28 Dec A New Year’s Guiding Principle: Live Like You’re 87
It’s Christmas Eve. All is calm, all is bright. I’m snuggled up with our dog, Sam, in a cozy room full of beloved family members napping. Through the almost floor-to-ceiling windows, a stand of trees reaches high into the sky, their branches gnarled and bare, and crunchy withered leaves litter the ground.
December 22, winter solstice, was the shortest day of the year. Each day from thereon out will add a few precious minutes of sunshine a day, a promise I clung to while weathering Chicago winters in college.
As I savor this rare moment of quiet in a bustling season, I’m contemplating the year ahead—waiting, wondering, hoping.
Ordinarily, I eschew New Year’s resolutions. They stress me out, creating yet another area of life in which to fall short and become discouraged. Yet the concept of taking time each year to evaluate our lives and our hearts is sound. A while ago, I settled on determining a few guiding principles for the year, nothing too ambitious or set in stone, but rather some filters to run my decisions through during the year. Last year, I decided to adopt Jen Hatmaker’s short and poignant filter for decision-making: “If it’s not a HELL YES, then it’s a no.”
This year, I’ve been thinking a lot about my 87-year-old Grandmother. We spent a beautiful Thanksgiving with her, and almost every day we were together she talked about how she’s ready to go to heaven. She might be ready, but I’m not ready. Yet her joyful expectation of heaven provides a profound and inspiring choreography for her life. She’s bold and unafraid to preach the Gospel. She’s wise, grateful, and patient. She prays about everything. Every. Single. Thing.
She’s comfortable with who God made her to be, and she doesn’t mourn the “what-ifs” and the “might have beens.” She has forgiven those who’ve wronged her, even the ones who have gone before her to heaven.
Since I spend quite a bit of time praying myself off the proverbial ledge or out of a tizzy, I’ve begun employing a little technique that helps me quite a bit. When I’m freaking out, I pause and think, “Will this matter when I’m 87?” And the follow-up question, “How will I feel about this at 87?” It’s an almost instantaneous perspective-shift. When you’re 87, practically nothing is worth getting upset over, which is a pretty peaceful way to live, right?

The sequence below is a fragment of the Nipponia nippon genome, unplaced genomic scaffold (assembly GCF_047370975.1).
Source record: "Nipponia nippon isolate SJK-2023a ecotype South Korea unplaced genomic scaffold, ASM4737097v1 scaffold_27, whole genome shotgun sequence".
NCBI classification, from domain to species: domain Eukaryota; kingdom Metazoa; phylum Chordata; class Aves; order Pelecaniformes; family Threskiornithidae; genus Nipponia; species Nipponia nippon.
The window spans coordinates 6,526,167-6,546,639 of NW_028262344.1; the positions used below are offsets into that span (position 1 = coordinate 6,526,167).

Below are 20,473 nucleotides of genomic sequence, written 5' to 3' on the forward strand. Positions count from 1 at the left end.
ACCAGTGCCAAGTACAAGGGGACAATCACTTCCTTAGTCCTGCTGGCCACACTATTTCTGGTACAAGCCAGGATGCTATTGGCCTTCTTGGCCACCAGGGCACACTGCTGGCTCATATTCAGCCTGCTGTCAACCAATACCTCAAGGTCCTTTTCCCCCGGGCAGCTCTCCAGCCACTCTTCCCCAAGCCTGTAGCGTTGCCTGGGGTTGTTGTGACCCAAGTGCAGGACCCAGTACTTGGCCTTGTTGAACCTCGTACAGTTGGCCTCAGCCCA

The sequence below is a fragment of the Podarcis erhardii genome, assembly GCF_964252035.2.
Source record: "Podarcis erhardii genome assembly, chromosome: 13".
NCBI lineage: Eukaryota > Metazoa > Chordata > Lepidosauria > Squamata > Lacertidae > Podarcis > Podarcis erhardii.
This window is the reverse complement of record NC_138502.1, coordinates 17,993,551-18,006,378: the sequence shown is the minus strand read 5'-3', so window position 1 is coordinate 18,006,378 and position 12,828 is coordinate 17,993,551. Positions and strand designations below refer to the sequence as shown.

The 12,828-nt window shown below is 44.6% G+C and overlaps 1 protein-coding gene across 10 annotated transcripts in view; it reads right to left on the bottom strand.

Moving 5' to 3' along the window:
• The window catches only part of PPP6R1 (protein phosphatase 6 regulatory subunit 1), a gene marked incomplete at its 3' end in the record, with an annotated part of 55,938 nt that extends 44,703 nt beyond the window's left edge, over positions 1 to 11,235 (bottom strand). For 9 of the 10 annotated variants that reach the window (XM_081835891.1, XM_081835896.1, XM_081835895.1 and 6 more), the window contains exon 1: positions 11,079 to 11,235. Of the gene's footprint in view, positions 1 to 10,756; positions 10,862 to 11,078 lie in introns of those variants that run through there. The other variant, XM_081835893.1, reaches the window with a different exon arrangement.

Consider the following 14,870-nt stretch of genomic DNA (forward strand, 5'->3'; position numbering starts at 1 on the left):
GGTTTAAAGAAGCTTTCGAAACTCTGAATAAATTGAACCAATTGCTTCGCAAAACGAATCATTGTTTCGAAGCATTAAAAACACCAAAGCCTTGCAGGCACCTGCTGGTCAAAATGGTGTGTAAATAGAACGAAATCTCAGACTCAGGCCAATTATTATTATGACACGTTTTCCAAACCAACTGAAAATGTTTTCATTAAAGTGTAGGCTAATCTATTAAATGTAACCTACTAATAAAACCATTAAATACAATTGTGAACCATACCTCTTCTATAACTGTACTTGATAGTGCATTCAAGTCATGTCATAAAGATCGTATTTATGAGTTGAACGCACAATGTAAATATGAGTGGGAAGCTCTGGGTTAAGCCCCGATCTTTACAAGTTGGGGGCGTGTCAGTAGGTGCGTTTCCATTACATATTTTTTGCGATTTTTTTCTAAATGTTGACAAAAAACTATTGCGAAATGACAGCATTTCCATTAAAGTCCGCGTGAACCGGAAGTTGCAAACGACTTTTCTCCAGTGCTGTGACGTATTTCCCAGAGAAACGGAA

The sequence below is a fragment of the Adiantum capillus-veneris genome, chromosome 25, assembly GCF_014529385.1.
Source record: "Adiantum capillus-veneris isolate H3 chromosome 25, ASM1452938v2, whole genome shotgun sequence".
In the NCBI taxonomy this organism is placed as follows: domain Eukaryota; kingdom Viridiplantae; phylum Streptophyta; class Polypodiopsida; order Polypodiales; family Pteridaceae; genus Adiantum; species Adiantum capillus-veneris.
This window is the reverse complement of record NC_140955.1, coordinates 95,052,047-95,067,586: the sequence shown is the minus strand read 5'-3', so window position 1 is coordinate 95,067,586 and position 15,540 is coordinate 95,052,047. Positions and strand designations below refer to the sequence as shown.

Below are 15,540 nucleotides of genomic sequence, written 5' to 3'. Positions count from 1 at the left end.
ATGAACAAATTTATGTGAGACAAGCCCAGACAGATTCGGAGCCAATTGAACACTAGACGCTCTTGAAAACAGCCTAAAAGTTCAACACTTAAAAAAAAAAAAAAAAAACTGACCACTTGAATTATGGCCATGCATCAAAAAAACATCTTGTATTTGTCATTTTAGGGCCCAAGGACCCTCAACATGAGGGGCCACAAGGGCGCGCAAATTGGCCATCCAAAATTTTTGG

This coming year, I’m hoping to live like I’m 87.
Here are a few freeing things about living like you’re 87:
Personal maintenance occupies its proper place. When you’re old, exercise becomes about health and movement, enjoyment, and elasticity. Exercise and eating well is not about keeping up your image because you are old. Nothing is where it’s supposed to be or where it used to be, and that’s OK.
You’re comfortable with who you are. And you don’t give a $&*# about what anyone else thinks.
You proclaim the Gospel boldly. You declare God’s truth without shame, without fear of disparagement, and with great joy. You’re going to heaven soon, you don’t have time to waste!
You praise God in everything. You praise God in everything, period. “…for I have learned in whatever situation I am to be content. I know how to be brought low, and I know how to abound. In any and every circumstance, I have learned the secret of facing plenty and hunger, abundance and need. I can do all things through him who strengthens me” (Philippians 4:12-13).
You rest in God’s faithfulness. You take all your cares to Jesus because you’ve seen him provide for you for almost 100 years.
You make peace with the limitations of other people. You make peace, not in a hopeless way, but in a way that loves them even if they never change. You also forgive your parents for all the crazy ways in which they messed you up.
You have time to rest and think and read and pray. As mothers, many of us are in our building years. We are building our families, building our careers, maybe even building a home. Even though our lives are brimming with to-do lists and never-ending chores, we can incorporate rhythms of rest into our days, and take time to study and pray.
You don’t need stuff! Sometimes, when I’m employing my “live like you’re 87 coping technique,” I think, “Well, if I die tomorrow, what will happen to all this crap? I don’t need all this stuff!” It’s morbid, but if we start thinking about our belongings like we’re 87, maybe we will acquire less superfluous stuff to leave behind.
What about you? Do you make New Year’s resolutions? If you were to adopt a guiding principle for this year, what do you think it might be?
Wishing you a very Happy New Year! Love, Natalie